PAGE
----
What about close World Cup Overall races? Have we seen any of those recently?

Depends on what you mean by "recently." Any fan of North American skiing should remember Marit Bjoergen needing to finish in the top seven in Sapporo two years ago to win the overall over Beckie Scott (she was 4th, to preserve a 1036-1020 victory). Other than that, it's been pretty slim pickings. Per Eloffson and Thomas Alsgaard were separated by a mere 3 points in 2002, but all other close men's cup races predate the internet.

The top 5 closest for each gender:

Men
2002 0.39%
Per Eloffson (SWE) - 780
Thomas Alsgaard (NOR) - 777

1990 0.69%
Vegard Ulvang (NOR) - 145
Gunde Svan (SWE) - 144

1992 1.02%
Bjoern Daehlie (NOR) - 198
Vegard Ulvang (NOR) - 196

1983 5.17%
Alexander Savjalov (SOV) - 122
Gunde Svan (SWE) - 116

1982 6.14%
Bill Koch (USA) - 121
Thomas Wassberg (SWE) - 114


Women
1999 0.00%
Stephania Belmondo (ITA) - 768
Bente Skari (NOR) - 768

1986 0.94%
Marjo Matikanen Kallstroem (FIN) - 107
Marianne Dahlmo (NOR) - 106

2000 0.94%
Bente Skari (NOR) - 1176
Kristina Smigun (EST) - 1165

2006 1.57%
Marit Bjoergen (NOR) - 1036
Beckie Scott (CAN) - 1020

1997 3.41%
Elena Vaelbe Trubitsina (RUS) - 940
Stephania Belmondo (ITA) - 909


That's right, the 1999 women's world cup was a tie.

What does all this mean? A sample size of 54 is a bit small to draw major conclusions, but it appears as though the World Cup has actually become LESS competitive in the last few years, especially for men. The men's side seems to have become a revolving door of dominant performances, with skiers able to peak for a year or two far above the competition and then falling back into the pack. This strongly contrasts with the 90s and 80s, when guys like Bjoern Daehlie, Vladimir Smirnov, Gunde Svan and Thomas Wassberg were able to hold spots at the top of the overall standings for five year stretches.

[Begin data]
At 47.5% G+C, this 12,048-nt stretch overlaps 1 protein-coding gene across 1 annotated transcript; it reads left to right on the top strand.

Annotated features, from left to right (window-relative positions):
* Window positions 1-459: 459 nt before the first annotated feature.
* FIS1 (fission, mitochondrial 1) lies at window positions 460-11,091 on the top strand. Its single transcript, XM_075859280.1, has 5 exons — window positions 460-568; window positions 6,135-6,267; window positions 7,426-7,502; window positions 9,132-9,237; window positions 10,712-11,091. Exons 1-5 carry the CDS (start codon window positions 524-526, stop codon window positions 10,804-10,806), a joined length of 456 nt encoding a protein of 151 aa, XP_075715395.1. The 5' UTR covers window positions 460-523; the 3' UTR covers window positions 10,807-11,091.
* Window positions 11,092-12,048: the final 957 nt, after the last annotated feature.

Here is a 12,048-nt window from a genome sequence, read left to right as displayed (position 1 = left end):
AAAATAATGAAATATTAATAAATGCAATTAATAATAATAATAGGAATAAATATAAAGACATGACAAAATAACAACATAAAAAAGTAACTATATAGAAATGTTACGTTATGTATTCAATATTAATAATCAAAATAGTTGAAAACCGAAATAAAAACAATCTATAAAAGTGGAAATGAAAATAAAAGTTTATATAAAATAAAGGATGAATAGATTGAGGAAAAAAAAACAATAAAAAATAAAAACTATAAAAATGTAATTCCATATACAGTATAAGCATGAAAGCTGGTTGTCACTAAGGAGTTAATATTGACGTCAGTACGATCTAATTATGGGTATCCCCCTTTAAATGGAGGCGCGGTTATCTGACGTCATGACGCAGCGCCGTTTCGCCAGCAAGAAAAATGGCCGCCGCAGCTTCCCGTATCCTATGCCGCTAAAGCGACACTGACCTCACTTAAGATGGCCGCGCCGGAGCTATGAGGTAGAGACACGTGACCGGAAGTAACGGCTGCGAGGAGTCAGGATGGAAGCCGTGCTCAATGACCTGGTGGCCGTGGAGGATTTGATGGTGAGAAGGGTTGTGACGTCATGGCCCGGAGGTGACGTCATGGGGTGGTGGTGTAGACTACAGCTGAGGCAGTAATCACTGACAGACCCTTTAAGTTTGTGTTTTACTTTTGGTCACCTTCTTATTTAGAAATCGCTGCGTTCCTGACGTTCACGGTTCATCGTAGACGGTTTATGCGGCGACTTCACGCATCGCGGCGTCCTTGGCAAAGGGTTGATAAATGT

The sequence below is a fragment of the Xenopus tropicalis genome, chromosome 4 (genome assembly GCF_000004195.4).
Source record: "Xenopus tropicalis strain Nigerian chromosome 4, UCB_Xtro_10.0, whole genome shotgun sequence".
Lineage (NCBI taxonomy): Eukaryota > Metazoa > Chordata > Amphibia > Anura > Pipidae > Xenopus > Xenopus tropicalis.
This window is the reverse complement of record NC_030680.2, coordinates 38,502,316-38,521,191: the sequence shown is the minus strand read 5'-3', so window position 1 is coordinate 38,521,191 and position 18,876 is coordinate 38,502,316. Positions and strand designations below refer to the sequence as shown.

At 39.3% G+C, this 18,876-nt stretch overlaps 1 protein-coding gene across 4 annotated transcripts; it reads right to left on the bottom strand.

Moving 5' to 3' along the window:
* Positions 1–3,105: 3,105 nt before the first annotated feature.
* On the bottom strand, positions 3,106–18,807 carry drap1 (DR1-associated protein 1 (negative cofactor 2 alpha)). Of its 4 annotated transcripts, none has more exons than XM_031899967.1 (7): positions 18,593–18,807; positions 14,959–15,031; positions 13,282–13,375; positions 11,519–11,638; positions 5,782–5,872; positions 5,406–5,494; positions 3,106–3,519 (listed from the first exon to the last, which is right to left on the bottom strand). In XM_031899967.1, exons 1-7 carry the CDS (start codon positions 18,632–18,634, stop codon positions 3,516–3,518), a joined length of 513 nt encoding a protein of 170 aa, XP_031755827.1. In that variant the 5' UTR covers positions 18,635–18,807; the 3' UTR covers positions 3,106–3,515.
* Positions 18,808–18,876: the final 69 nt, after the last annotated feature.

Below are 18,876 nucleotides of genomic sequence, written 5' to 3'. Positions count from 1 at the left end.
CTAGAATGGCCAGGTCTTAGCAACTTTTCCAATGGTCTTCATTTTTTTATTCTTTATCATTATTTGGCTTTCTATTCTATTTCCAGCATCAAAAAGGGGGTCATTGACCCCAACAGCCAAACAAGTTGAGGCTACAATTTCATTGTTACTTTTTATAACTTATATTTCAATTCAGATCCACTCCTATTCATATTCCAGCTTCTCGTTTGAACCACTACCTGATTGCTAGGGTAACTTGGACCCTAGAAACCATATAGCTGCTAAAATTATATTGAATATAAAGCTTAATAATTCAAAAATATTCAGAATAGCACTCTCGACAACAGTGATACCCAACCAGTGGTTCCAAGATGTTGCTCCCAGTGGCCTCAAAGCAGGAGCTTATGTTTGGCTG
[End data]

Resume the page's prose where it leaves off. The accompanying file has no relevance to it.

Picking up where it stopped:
Thus, while year-to-year parity has increased (no one can dominate for many years), inter-year parity has decreased (one guy usually dominates in a given year).

Have a theory on what's causing this? See any obvious flaws in this analysis? Know the real story behind how the World Cup was scored in the 80s? Leave a comment!

The full spreadsheet, with all 54 entries, can be found here.

3 comments:

Luke S said...

An impressive array of ski-nerdiness, says I as I change my baskets for rollerski ferrules and anticipate my first classic rollerski of the spring, upon which I almost certainly will not embark today as I have zero motivation.

Christopher Tassava said...

I've been chewing on this analysis for a while. I'm impressed by the conclusions, which are counterintuitive (to me at least). I certainly wouldn't have guessed that the men's WC has been so thoroughly dominated by a revolving cast of racers in recent years.

As for theories, I'm interested in the fact that the last five years of men's WC have been an exhibition of German dominance - Angerer, Angerer, Teichmann, Sommerfeldt. Even Bauer is apparently a product, to some extent, of the German system, having trained with the German team before the 2007-2008 season.

What is the German ski association doing so well? I'd guess it's a combination of ready access to snow, great athletes who have been long cultivated, and the use of the scientifically-oriented German sport system. I won't venture a guess about how doping might fit into this, but I would like to point out that the recent men's overall winners have all been great distance skiers and terrible sprinters. I wonder if the German training system emphasizes the development of excellent distance racers at the cost of any serious sprinters - at least on the men's side.

I'm still thinking about the women's field, where the pool of the best skiers is more shallow and repeat winners are the norm...

Bootsy said...

I would think the tour de ski had a lot do with it. The massive number of points scored by the winner seems to almost ensure victory. Just look at Cologne, Bauer, and Angerer.

Stephen Hart